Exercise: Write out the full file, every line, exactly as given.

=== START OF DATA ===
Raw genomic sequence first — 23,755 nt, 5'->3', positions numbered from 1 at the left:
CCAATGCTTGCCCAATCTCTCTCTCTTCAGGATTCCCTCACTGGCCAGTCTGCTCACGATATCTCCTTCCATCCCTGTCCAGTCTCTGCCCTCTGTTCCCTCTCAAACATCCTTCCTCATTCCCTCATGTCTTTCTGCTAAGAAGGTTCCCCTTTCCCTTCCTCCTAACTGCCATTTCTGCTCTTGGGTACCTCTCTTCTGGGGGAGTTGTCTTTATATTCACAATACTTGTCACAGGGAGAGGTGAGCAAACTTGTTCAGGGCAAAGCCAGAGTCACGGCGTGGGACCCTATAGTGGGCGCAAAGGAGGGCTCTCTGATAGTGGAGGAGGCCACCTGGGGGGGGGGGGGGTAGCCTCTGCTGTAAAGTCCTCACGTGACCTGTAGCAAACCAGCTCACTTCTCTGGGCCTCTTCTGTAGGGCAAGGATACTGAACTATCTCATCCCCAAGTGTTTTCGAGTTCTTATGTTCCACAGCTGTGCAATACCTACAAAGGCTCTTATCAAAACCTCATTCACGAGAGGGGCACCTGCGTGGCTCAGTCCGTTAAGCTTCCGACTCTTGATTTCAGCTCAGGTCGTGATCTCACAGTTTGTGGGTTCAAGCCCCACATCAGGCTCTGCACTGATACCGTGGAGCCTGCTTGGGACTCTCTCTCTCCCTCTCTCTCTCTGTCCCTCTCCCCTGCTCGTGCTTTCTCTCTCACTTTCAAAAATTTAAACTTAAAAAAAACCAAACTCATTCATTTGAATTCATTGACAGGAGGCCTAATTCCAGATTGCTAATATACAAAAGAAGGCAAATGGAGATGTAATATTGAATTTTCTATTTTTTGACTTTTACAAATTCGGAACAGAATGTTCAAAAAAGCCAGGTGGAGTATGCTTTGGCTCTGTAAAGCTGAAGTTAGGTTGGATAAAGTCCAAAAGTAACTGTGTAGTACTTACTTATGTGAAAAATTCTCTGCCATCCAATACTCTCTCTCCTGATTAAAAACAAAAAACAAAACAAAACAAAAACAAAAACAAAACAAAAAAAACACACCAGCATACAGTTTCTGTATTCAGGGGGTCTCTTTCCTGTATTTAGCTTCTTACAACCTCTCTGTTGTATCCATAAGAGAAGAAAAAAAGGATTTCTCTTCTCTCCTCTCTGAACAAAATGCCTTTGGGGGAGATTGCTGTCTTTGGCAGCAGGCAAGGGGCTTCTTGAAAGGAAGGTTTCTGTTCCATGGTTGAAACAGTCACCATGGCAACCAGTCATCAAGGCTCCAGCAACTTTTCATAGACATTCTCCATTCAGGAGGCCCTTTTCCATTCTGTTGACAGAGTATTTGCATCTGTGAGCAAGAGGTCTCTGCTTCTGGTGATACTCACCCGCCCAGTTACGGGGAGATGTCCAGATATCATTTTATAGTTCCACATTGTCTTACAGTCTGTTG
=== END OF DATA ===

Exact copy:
Raw genomic sequence first — 23,755 nt, 5'->3', positions numbered from 1 at the left:
CCAATGCTTGCCCAATCTCTCTCTCTTCAGGATTCCCTCACTGGCCAGTCTGCTCACGATATCTCCTTCCATCCCTGTCCAGTCTCTGCCCTCTGTTCCCTCTCAAACATCCTTCCTCATTCCCTCATGTCTTTCTGCTAAGAAGGTTCCCCTTTCCCTTCCTCCTAACTGCCATTTCTGCTCTTGGGTACCTCTCTTCTGGGGGAGTTGTCTTTATATTCACAATACTTGTCACAGGGAGAGGTGAGCAAACTTGTTCAGGGCAAAGCCAGAGTCACGGCGTGGGACCCTATAGTGGGCGCAAAGGAGGGCTCTCTGATAGTGGAGGAGGCCACCTGGGGGGGGGGGGGGTAGCCTCTGCTGTAAAGTCCTCACGTGACCTGTAGCAAACCAGCTCACTTCTCTGGGCCTCTTCTGTAGGGCAAGGATACTGAACTATCTCATCCCCAAGTGTTTTCGAGTTCTTATGTTCCACAGCTGTGCAATACCTACAAAGGCTCTTATCAAAACCTCATTCACGAGAGGGGCACCTGCGTGGCTCAGTCCGTTAAGCTTCCGACTCTTGATTTCAGCTCAGGTCGTGATCTCACAGTTTGTGGGTTCAAGCCCCACATCAGGCTCTGCACTGATACCGTGGAGCCTGCTTGGGACTCTCTCTCTCCCTCTCTCTCTCTGTCCCTCTCCCCTGCTCGTGCTTTCTCTCTCACTTTCAAAAATTTAAACTTAAAAAAAACCAAACTCATTCATTTGAATTCATTGACAGGAGGCCTAATTCCAGATTGCTAATATACAAAAGAAGGCAAATGGAGATGTAATATTGAATTTTCTATTTTTTGACTTTTACAAATTCGGAACAGAATGTTCAAAAAAGCCAGGTGGAGTATGCTTTGGCTCTGTAAAGCTGAAGTTAGGTTGGATAAAGTCCAAAAGTAACTGTGTAGTACTTACTTATGTGAAAAATTCTCTGCCATCCAATACTCTCTCTCCTGATTAAAAACAAAAAACAAAACAAAACAAAAACAAAAACAAAACAAAAAAAACACACCAGCATACAGTTTCTGTATTCAGGGGGTCTCTTTCCTGTATTTAGCTTCTTACAACCTCTCTGTTGTATCCATAAGAGAAGAAAAAAAGGATTTCTCTTCTCTCCTCTCTGAACAAAATGCCTTTGGGGGAGATTGCTGTCTTTGGCAGCAGGCAAGGGGCTTCTTGAAAGGAAGGTTTCTGTTCCATGGTTGAAACAGTCACCATGGCAACCAGTCATCAAGGCTCCAGCAACTTTTCATAGACATTCTCCATTCAGGAGGCCCTTTTCCATTCTGTTGACAGAGTATTTGCATCTGTGAGCAAGAGGTCTCTGCTTCTGGTGATACTCACCCGCCCAGTTACGGGGAGATGTCCAGATATCATTTTATAGTTCCACATTGTCTTACAGTCTGTTG